American Socialism, Then and Now (Part One)

 

Eugene Debs at Canton. (Wikimedia Commons)

When this post by the esteemed Nelson Lichtenstein came our way, we were both surprised and honored. It also felt like a proper entry into our “Bad Socialists” series. (You decide who’s the bad socialist here.)

As Mark Twain once said, history never repeats itself, but sometimes it rhymes. So here are some observations about the outlook of self conscious leftists during three historic moments: the Debsian era just before and during the First World War; the Depression and CIO years; and finally the post-World War II years when racial issues became of the utmost importance within the labor movement.

I’ll try to explain when and why the Left could sometimes play a strategic role, and then why first Socialists and then Communists seemed to vanish from political life even as some of their most important ideas triumphed. And I’ll hint at some Twenty-firstcentury parallels, although such historical rhyming can as easily lead us astray as it can frame our contemporary strategy.

A Debsian moment for socialists.  The era just before World War I resembles the contemporary U.S. in the following sense: while capital ruled supreme at the national and international levels, and while the union movement was weak and episodic in its influence, there was a powerful current of activism and reform both on the left, and among liberals a powerful current of activism and reform.

As with so much anti-Trumpism today, resistance came from urban America. The left-wing press, both Progressive and Socialist, was growing, hundreds of cities had socialist mayors and city councilmen, and the left in America had been invigorated by a wave of immigrants, many of whom had been radicals and revolutionaries in the old country. The National Consumers League embodied a species of socialist or laborite feminism. Yiddish socialism and Italian anarchism had a mass constituency, while German, Scandinavian, Bohemian, and Scottish skilled tradesmen often formed the trade union base for socialists within the unions.  And of course a tribune like Eugene V. Debs foreshadowed the influence of a Bernie Sanders, and like Sanders, Debs often presided over a socialist left whose enthusiasm could not mask its divisions.

There were two broad wings to the socialist movement. The “Milwaukee socialists” under leadership of Victor Berger – and the several other such city based socialist organizations – were and are often denominated as the “right wing.” They were based on a strata of skilled northern European workers who disdained the new immigrants, but maintained a dense web of social and educational associations that helped maintain a strong socialist culture. They enacted municipal reforms that their leftwing rivals called “sewer socialism.” Their rivals were the industrial unionists, some organized into the Industrial Workers of the World. Debs aligned himself with the left, although unlike the IWW, Socialists of his stripe ran repeated campaigns for office, both at the presidential level and below. In short the Socialist party of this era was divided politically and ethnically, and full of contradictions.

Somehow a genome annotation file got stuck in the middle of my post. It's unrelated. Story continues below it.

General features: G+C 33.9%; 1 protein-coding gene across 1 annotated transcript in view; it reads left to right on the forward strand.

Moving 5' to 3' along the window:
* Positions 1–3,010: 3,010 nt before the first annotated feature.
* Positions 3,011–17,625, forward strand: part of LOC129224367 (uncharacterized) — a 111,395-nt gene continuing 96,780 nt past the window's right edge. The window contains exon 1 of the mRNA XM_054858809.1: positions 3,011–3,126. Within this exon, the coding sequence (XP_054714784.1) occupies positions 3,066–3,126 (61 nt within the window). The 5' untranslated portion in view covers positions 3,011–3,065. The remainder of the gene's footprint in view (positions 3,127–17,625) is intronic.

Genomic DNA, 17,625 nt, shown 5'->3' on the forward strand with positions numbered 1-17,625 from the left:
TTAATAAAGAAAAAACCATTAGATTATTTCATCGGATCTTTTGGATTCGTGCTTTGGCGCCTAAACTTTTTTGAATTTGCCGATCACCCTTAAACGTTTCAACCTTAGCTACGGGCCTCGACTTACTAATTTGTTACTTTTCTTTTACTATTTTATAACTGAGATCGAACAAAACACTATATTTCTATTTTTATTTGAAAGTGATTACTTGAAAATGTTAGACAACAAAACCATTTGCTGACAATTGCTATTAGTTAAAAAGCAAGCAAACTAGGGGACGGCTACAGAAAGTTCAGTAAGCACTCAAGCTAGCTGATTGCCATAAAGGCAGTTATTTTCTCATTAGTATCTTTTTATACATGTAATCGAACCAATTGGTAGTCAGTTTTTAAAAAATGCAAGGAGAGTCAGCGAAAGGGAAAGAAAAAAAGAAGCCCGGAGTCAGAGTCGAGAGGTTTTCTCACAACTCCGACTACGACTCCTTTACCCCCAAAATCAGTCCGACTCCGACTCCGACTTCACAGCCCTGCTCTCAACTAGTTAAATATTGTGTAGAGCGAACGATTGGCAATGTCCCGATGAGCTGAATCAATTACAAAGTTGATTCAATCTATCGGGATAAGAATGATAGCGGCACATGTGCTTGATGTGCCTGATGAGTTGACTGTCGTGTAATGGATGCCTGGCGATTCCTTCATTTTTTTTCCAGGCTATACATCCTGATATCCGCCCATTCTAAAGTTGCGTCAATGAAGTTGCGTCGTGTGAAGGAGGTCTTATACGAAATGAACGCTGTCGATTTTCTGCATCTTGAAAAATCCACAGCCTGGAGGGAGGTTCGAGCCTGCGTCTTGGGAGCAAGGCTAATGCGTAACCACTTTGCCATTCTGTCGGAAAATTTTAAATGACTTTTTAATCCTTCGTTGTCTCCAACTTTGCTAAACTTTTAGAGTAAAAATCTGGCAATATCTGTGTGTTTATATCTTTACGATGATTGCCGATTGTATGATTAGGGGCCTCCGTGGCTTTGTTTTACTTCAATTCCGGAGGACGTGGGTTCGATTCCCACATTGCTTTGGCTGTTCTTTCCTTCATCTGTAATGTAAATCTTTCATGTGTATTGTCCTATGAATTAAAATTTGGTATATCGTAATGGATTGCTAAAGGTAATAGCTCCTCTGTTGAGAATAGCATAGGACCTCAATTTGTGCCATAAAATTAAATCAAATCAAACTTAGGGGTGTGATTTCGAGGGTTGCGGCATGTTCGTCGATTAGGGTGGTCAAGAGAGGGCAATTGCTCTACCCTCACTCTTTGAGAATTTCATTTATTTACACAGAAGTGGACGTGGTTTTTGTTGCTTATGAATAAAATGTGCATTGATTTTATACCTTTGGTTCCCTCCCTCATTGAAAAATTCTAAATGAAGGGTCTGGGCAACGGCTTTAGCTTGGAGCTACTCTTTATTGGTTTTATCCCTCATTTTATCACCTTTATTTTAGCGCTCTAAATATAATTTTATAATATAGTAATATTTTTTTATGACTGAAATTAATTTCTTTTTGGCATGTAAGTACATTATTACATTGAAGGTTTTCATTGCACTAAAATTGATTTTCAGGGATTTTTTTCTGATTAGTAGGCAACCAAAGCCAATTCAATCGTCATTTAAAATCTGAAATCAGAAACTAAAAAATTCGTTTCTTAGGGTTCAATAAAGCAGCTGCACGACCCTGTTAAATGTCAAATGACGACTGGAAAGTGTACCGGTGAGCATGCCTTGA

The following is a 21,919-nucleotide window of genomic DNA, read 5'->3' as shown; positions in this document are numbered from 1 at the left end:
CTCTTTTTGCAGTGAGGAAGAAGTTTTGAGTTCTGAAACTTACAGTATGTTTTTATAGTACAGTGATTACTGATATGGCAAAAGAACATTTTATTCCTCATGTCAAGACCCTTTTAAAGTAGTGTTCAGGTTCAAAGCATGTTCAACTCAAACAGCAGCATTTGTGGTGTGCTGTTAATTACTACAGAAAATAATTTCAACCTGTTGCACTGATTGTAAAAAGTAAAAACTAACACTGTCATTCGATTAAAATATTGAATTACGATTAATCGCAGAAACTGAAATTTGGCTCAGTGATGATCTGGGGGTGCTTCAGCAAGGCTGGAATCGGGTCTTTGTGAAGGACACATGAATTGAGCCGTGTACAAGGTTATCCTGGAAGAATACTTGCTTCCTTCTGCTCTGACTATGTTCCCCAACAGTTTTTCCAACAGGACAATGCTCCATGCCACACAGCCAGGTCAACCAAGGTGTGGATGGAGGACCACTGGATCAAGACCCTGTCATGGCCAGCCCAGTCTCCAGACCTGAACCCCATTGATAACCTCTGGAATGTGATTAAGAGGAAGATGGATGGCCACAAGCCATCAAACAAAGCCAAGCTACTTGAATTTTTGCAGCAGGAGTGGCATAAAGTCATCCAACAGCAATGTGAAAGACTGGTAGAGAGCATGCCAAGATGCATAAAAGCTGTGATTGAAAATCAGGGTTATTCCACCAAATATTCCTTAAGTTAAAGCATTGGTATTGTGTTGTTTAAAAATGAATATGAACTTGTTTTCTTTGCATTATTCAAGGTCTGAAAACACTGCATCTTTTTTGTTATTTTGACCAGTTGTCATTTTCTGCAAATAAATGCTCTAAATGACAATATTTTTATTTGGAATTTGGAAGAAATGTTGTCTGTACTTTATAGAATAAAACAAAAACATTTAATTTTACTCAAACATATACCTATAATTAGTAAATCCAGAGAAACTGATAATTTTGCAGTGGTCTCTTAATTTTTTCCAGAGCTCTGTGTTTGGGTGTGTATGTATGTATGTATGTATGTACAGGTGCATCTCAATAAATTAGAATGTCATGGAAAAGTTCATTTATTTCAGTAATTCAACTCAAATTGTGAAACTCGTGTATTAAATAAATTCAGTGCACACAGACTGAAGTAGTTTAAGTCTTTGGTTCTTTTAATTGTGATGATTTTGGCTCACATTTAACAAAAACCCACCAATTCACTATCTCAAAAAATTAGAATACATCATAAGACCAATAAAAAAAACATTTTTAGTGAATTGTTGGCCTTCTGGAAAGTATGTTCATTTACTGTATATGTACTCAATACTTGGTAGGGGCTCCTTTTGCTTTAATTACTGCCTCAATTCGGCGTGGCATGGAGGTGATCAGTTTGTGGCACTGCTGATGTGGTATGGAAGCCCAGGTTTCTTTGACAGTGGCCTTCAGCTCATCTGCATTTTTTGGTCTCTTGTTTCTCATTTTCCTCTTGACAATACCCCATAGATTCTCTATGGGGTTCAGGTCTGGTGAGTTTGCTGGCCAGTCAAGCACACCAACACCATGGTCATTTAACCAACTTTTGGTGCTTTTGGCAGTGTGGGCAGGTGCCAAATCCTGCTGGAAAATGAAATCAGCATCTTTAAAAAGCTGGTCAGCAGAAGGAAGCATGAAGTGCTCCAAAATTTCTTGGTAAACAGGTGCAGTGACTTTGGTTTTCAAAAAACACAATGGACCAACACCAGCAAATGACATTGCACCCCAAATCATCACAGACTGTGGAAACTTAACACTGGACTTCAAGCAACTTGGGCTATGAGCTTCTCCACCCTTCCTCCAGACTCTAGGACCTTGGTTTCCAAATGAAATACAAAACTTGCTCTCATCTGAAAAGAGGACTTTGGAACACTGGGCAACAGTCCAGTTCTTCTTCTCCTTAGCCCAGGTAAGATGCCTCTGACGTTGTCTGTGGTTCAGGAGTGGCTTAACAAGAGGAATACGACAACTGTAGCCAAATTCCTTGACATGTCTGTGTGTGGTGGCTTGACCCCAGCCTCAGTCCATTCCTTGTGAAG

It inspires us still, but I want to say a word here for the Milwaukee right wingers. As David Montgomery once reminded his students, sewer socialism was a very good thing for the immigrant slum dwellers of urban America who lacked proper sanitation; moreover, the incremental reformism of the right wing socialists extended a transitional invitation to the decidedly non-socialist rest of the working class, not to mention the petty bourgeoisie. Church-going Irish were not about to sign on to the IWW, but as Lizabeth Cohen demonstrated in her account of trade unionism in depression era Chicago, the collapse of religious and ethnic self-help organizations in the early depression years, opened the door to a more secular and social democratic conception of society. The Reds of her era thereby became “radical boosters of the state.” The same men and women who turned out for anti-eviction protests in 1932 became the cadre pushing for and sometimes staffing the social welfare apparatus that ballooned during the Depression years and afterward. An earlier  generation of historians and socialists were likely to look with great skepticism upon this melding of radical demand and state response: it was the essence of co-optation. But today, some of us are more likely to cheer it on.